OKLAHOMA CITY — The state’s highest criminal appeals court ruled Thursday that conviction appeals related to a recent U.S. Supreme Court ruling cannot be applied retroactively to undo a final conviction.

Saying it “cannot and will not ignore the disruptive and costly consequences that retroactive application of McGirt would now have,” the state Court of Criminal Appeals ruled that convicted murderer Clifton Merrill Parish was not eligible for post-conviction relief. He’d appealed his conviction on the grounds that the state lacked the jurisdiction to try him for murder under the Supreme Court’s McGirt decision.

Parish, who is an Indian and accused of committing the killing on Choctaw Reservation land, had been convicted in state court by a jury of second-degree murder in March 2012 and sentenced to 25 years in prison.

In the 4-0 opinion written by Judge David Lewis, the court found that McGirt and post-McGirt reservation rulings shall not apply retroactively.

Lewis wrote that the “costly consequences” of retroactive application of McGirt include “the trauma, expense and uncertainty awaiting victims and witnesses in federal re-trials; the outright release of many major crime offenders due to the impracticability of new prosecutions; and the incalculable loss to agencies and officers who have reasonably labored for decades to apprehend, prosecute, defend and punish those convicted of major crimes; all owing to a longstanding and widespread, but ultimately mistaken, understanding of law.”

The landmark McGirt ruling has left federal prosecutors scrambling to prevent the release of hundreds of inmates who have already had their state convictions overturned. Federal officials had estimated that as many as 4,000 cases could be appealed under last year’s Supreme Court ruling.

In the 5-4 decision, the U.S. Supreme Court ruled that large swaths of eastern Oklahoma — in particular the Muscogee (Creek) Nation lands — fall within Native American reservations.

Prosecutors said the ruling has altered criminal justice proceedings across eastern Oklahoma because crimes on reservation land involving defendants or victims who are tribal citizens must be prosecuted in federal or tribal courts. Those already convicted of crimes on Oklahoma’s reservation lands, meanwhile, are appealing their convictions and having them vacated on the grounds that the state of Oklahoma didn’t have the jurisdiction to prosecute them.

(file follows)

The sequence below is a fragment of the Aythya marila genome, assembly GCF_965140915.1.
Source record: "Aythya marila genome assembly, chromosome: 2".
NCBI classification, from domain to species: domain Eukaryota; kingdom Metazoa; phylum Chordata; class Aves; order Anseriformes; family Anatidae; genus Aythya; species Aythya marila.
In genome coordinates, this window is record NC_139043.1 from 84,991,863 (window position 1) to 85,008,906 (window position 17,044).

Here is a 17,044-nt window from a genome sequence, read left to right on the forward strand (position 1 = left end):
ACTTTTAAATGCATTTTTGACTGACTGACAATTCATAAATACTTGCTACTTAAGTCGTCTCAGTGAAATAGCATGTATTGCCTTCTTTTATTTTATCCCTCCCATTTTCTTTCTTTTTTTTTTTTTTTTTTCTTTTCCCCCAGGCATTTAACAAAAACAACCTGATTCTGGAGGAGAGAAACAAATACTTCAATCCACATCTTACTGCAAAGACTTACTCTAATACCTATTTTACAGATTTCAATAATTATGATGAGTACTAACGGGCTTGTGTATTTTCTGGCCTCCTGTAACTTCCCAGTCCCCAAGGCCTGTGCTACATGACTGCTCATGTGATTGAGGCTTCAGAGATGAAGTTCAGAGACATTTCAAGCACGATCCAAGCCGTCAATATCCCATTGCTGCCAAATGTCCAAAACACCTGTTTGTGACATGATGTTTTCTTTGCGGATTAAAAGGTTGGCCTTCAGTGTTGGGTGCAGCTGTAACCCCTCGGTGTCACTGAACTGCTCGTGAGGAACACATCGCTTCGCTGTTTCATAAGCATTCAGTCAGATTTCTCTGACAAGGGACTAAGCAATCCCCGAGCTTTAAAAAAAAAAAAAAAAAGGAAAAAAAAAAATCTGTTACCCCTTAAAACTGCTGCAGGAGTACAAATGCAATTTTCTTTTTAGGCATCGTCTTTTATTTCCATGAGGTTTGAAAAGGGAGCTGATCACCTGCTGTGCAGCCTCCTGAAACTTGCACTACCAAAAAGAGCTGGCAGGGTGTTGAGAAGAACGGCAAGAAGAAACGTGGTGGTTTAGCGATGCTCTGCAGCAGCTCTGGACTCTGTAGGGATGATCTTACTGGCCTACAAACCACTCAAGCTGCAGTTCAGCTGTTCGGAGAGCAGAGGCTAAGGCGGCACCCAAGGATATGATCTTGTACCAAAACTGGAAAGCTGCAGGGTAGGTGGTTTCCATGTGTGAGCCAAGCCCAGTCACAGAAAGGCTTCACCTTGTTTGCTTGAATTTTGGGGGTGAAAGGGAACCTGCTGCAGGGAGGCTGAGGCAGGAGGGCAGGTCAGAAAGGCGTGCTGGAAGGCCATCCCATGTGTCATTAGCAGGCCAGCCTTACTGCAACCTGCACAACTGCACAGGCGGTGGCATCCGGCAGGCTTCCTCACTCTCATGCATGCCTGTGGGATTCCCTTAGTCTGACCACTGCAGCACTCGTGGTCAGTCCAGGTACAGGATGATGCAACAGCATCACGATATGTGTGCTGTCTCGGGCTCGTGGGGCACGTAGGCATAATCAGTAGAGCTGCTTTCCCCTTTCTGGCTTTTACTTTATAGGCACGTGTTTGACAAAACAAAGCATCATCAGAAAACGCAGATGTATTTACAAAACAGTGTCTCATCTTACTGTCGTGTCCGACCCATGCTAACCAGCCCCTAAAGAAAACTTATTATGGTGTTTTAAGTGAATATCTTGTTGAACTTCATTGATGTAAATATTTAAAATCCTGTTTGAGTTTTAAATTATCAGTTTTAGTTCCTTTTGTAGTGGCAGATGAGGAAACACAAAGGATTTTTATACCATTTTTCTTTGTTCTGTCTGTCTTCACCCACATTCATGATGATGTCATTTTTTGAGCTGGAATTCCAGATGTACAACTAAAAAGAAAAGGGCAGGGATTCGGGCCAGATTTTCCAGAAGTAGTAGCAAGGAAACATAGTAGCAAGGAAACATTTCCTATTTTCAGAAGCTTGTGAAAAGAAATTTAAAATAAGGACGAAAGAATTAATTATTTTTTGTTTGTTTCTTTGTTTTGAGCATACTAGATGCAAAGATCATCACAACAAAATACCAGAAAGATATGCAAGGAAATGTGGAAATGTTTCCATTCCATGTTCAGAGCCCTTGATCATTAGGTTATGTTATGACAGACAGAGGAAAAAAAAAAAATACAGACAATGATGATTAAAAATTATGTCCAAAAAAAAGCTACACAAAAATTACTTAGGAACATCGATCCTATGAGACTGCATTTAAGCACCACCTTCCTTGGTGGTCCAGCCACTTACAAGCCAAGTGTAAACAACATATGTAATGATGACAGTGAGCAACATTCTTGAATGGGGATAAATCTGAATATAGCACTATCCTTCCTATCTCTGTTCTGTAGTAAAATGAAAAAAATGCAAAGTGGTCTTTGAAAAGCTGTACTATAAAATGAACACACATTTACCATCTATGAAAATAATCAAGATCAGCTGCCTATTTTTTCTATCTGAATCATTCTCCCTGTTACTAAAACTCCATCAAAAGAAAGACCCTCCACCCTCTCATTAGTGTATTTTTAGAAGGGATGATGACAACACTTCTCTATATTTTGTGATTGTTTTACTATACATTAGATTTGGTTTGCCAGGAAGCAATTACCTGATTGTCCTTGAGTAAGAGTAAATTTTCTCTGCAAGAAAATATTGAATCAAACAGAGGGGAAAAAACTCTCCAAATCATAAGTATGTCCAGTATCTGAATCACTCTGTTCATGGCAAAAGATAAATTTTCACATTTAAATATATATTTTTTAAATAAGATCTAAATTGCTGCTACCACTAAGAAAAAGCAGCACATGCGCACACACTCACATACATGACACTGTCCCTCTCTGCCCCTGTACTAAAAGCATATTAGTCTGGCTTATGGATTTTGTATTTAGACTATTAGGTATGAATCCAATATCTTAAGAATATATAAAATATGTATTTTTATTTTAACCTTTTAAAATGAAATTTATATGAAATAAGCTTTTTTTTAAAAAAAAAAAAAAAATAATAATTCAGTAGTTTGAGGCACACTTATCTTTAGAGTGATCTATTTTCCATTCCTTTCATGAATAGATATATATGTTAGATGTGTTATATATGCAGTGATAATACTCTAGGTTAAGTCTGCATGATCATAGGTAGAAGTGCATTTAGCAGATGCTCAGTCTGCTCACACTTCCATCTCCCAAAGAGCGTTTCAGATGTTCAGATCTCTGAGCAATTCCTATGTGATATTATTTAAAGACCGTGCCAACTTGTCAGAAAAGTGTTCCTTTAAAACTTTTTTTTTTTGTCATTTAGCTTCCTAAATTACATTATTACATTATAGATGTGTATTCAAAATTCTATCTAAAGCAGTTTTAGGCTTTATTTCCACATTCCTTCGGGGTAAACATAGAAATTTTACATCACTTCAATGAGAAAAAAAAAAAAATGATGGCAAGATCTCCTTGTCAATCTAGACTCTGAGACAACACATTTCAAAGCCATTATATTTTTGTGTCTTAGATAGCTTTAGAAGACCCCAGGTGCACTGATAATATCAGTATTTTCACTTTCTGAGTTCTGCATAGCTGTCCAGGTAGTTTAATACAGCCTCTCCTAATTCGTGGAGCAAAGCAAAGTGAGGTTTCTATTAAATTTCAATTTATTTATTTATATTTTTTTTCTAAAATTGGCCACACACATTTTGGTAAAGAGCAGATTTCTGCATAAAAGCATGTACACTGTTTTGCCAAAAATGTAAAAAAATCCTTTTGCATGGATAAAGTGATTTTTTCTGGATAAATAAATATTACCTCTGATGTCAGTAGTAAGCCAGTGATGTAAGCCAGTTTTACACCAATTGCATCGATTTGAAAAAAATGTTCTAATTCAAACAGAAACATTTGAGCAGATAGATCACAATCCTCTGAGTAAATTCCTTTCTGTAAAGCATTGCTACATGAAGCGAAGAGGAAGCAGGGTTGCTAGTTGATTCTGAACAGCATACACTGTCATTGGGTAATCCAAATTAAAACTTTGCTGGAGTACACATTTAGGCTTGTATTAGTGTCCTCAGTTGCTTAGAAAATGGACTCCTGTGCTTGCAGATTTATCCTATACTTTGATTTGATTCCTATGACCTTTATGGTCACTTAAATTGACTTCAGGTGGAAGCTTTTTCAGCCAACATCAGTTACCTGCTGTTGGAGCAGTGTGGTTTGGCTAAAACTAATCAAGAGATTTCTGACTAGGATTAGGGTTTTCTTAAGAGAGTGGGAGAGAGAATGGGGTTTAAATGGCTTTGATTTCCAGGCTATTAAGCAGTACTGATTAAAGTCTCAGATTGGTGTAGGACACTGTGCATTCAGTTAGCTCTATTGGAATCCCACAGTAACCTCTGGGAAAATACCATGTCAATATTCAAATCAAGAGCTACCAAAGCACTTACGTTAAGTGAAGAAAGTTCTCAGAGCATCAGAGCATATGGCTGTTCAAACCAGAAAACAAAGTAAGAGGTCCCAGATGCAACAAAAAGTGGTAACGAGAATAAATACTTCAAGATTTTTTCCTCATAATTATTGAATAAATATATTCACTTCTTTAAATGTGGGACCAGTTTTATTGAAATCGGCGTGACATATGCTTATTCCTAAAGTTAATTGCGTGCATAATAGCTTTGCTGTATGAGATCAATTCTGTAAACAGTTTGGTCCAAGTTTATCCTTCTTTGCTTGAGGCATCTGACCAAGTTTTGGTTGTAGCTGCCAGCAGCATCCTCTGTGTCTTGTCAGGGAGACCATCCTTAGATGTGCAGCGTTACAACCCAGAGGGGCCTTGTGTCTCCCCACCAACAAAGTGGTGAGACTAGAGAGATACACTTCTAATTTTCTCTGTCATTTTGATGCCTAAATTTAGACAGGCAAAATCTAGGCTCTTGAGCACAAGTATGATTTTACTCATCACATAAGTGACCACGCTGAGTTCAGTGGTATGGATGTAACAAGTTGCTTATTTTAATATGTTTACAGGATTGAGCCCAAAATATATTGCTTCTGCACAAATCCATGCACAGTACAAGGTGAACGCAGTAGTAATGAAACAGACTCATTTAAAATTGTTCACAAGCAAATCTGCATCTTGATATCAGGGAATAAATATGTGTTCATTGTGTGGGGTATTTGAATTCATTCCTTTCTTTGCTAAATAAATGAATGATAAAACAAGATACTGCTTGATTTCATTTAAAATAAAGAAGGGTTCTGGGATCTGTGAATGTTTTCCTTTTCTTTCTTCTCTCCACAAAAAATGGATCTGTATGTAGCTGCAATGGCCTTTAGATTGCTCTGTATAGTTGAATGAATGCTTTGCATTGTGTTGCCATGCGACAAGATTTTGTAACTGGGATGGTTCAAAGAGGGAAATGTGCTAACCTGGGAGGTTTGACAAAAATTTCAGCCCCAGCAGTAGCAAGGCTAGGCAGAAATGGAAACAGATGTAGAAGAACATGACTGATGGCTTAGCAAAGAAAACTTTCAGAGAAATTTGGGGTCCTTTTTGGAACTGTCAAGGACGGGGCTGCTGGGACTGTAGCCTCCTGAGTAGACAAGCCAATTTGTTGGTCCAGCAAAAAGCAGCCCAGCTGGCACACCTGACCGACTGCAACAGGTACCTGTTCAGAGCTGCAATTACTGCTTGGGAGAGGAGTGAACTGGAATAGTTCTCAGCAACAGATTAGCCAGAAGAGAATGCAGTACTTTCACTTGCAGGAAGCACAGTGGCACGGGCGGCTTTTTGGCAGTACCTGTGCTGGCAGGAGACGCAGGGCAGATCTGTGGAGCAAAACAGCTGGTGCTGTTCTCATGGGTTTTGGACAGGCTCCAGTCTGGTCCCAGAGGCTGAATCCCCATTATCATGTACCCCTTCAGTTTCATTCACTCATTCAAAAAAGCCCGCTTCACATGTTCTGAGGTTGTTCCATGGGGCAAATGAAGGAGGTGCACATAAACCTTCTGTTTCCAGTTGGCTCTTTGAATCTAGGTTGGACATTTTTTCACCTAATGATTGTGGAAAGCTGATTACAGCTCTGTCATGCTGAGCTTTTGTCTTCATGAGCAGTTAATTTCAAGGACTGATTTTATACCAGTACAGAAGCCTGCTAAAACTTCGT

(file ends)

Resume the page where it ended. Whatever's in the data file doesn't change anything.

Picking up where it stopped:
Oklahoma Attorney General John O’Connor called Thursday’s ruling “a significant victory” for the people of Oklahoma. He said thousands of cases would have had to be retried had the state lost the case. Many of the crimes were committed long ago. Witnesses may be gone, evidence lost and re-prosecution barred by statutes of limitation.

“This is a day where justice for some of the victims was restored,” O’Connor said. “We are all safer because a significant number of perpetrators will remain behind bars. Make no mistake, McGirt will continue to have disastrous effects throughout the state even despite this latest ruling.”

In a statement, Sara Hill, the Cherokee Nation attorney general, said the decision examined legal questions regarding the status of past criminal convictions and affirmed the legal status of the Cherokee Nation’s Reservation and that of the Choctaw and Chickasaw nations.

"As Oklahoma's governor rushes forward in an attempt to convince the Supreme Court to reverse last year's decision and break treaties and promises, Oklahoma's courts continue to work through the legal issues as they arise,” Hill said. “The Cherokee Nation will continue to work with federal, state and local law enforcement to do the same."

Gov. Kevin Stitt said the ruling was a “major win for victims of crime and public safety.”

“I am pleased that the court agreed that retroactively applying McGirt to tens of thousands of cases would unnecessarily traumatize victims and give dangerous criminals opportunities to fall through the cracks,” Stitt said.

He also said while the ruling is a “significant step forward,” McGirt still presents major challenges that “threaten the future of Oklahoma.

“I will continue to work to protect the state’s sovereignty and ensure equal protection under the law for all 4 million Oklahomans,” Stitt said.

Janelle Stecklein covers the Oklahoma Statehouse for CNHI's newspapers and websites. Reach her at

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